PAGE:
The role of scholarship holders in the media is a continuous subject of debate in Spain. On the one hand, it is clear that young students and graduates should have access to practical experience that allows them to become familiar with the profession. However, this circumstance often degenerates into abuses: media that use scholarship holders so as not to hire professional journalists, excessive hours, poor salaries, etc.
Of the journalists surveyed by the APM (2016), 93 percent worked as scholarship holders. It is striking that almost half of them did not receive remuneration for this work and that 40 percent did not have any tutor to guide or teach them. It has also been observed that the scholarships are extended in more than half the cases.
According to the survey by Pérez-Serrano et al (2015), “the duration of internships among the media with the highest contracting rate ranges from two to four months, mostly included in the summer period.” According to this same survey, the remuneration of the internships shows very pronounced differences: from the absolute lack of remuneration up to a maximum of €474.86 a month, offered by the publicly owned EFE Agency.
According to the APM (2016), in 2015, 3,478 people obtained the degree in Journalism and 3,210 in Audiovisual Techniques. The trend is a slight and constant growth since the decrease suffered in 2006, although strangely 2015 has shown a decrease of 12 percent, since in 2014 an unusual number of students of Journalism graduated (3,951).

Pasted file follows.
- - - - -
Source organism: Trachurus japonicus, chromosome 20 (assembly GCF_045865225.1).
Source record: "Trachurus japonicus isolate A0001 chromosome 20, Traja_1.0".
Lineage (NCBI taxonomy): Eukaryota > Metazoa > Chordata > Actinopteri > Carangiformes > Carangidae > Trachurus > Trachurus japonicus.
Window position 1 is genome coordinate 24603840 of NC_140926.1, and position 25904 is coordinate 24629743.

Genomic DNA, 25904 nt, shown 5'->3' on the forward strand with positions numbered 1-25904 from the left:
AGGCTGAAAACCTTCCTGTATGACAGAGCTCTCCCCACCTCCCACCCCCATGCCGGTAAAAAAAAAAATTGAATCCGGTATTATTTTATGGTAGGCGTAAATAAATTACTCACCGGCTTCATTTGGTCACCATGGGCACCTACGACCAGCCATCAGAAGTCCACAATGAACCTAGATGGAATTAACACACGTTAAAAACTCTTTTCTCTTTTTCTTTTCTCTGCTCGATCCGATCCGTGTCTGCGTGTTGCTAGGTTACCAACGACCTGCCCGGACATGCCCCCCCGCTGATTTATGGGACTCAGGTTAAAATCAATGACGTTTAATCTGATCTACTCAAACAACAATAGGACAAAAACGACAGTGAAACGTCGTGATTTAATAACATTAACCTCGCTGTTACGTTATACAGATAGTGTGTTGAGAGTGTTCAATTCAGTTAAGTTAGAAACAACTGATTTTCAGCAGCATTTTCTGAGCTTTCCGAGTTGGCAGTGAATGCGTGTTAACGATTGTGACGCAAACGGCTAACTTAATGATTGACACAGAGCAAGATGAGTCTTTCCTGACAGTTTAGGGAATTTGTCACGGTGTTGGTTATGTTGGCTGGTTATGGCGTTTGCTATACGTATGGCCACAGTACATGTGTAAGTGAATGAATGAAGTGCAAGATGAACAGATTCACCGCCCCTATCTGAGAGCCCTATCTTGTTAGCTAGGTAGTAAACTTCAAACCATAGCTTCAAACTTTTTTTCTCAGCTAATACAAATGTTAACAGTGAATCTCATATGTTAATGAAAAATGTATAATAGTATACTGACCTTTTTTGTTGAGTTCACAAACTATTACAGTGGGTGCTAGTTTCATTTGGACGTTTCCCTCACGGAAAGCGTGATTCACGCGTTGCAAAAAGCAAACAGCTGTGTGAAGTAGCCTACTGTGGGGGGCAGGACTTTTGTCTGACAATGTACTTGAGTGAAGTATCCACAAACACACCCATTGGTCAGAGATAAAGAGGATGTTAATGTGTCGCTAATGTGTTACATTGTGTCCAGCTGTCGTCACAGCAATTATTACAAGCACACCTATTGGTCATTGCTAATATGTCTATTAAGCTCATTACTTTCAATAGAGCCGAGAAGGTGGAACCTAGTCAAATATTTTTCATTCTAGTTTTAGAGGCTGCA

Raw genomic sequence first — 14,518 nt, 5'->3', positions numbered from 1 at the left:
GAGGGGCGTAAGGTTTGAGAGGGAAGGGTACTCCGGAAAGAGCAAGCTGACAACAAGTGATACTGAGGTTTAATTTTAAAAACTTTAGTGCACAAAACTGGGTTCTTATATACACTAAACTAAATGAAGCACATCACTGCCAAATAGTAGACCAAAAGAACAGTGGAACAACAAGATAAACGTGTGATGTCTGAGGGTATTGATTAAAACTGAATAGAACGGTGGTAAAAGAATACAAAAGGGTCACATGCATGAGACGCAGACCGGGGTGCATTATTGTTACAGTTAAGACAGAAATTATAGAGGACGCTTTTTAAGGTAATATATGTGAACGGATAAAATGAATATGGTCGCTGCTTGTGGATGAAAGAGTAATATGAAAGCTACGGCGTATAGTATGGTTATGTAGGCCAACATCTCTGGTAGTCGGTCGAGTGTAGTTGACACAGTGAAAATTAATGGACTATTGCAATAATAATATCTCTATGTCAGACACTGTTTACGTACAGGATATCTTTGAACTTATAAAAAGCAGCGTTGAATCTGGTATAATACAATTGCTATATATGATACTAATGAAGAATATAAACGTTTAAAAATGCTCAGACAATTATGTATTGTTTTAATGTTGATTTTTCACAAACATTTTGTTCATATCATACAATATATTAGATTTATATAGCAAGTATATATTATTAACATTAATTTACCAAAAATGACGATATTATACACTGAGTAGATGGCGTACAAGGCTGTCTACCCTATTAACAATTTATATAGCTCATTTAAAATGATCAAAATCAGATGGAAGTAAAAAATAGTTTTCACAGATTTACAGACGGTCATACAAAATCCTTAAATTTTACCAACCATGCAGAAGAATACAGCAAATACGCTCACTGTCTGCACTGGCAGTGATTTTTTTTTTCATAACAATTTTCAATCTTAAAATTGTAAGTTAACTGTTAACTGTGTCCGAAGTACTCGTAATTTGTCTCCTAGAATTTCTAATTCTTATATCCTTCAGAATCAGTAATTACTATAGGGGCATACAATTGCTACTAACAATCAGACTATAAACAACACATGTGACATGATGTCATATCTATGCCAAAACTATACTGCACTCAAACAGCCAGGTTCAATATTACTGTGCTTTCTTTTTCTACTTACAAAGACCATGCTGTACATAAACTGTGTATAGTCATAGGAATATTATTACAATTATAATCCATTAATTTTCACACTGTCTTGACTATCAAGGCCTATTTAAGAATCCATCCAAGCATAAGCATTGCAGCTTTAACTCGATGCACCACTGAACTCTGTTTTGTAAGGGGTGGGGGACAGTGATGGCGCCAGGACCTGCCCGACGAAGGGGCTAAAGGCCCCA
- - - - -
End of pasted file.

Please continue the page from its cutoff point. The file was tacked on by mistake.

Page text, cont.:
Between 2011 and 2015, 16,167 people graduated in Journalism in Spain. In that five-year period, and despite the economic crisis, the downward trend of the previous ten years was broken. This peculiar situation explains why, according to the APM study (2016), 74.6 percent of journalists surveyed consider that the number of graduates who finish degrees related to journalism per year “is excessive, there are too many graduates.”
In 2016, 73 percent of the journalists surveyed in the APM report (2016) were hired by some company and 27 percent are self-employed. Conventional television concentrated the largest number of journalists hired, followed by the daily printed press. It should be noted, however, that the 2016 WPA report was based on a sample of 1,833 members of press associations, meaning that the data offer a biased image in favour of the journalists hired. Therefore, it is believed that with a more open sample the percentage of self-employed would be higher.
It is striking that being self-employed is not something initially desired or sought by journalists: three-quarters of self-employed journalists became freelance forced by the circumstances compared to 26 percent who chose to do so freely. Although there are more (47 percent) who work for several companies, it is especially noteworthy that 35.6 percent work for a single company or are integrated in its structure, which is known as “false freelance,” that is, someone who actually works in a company every day but pays their own Social Security.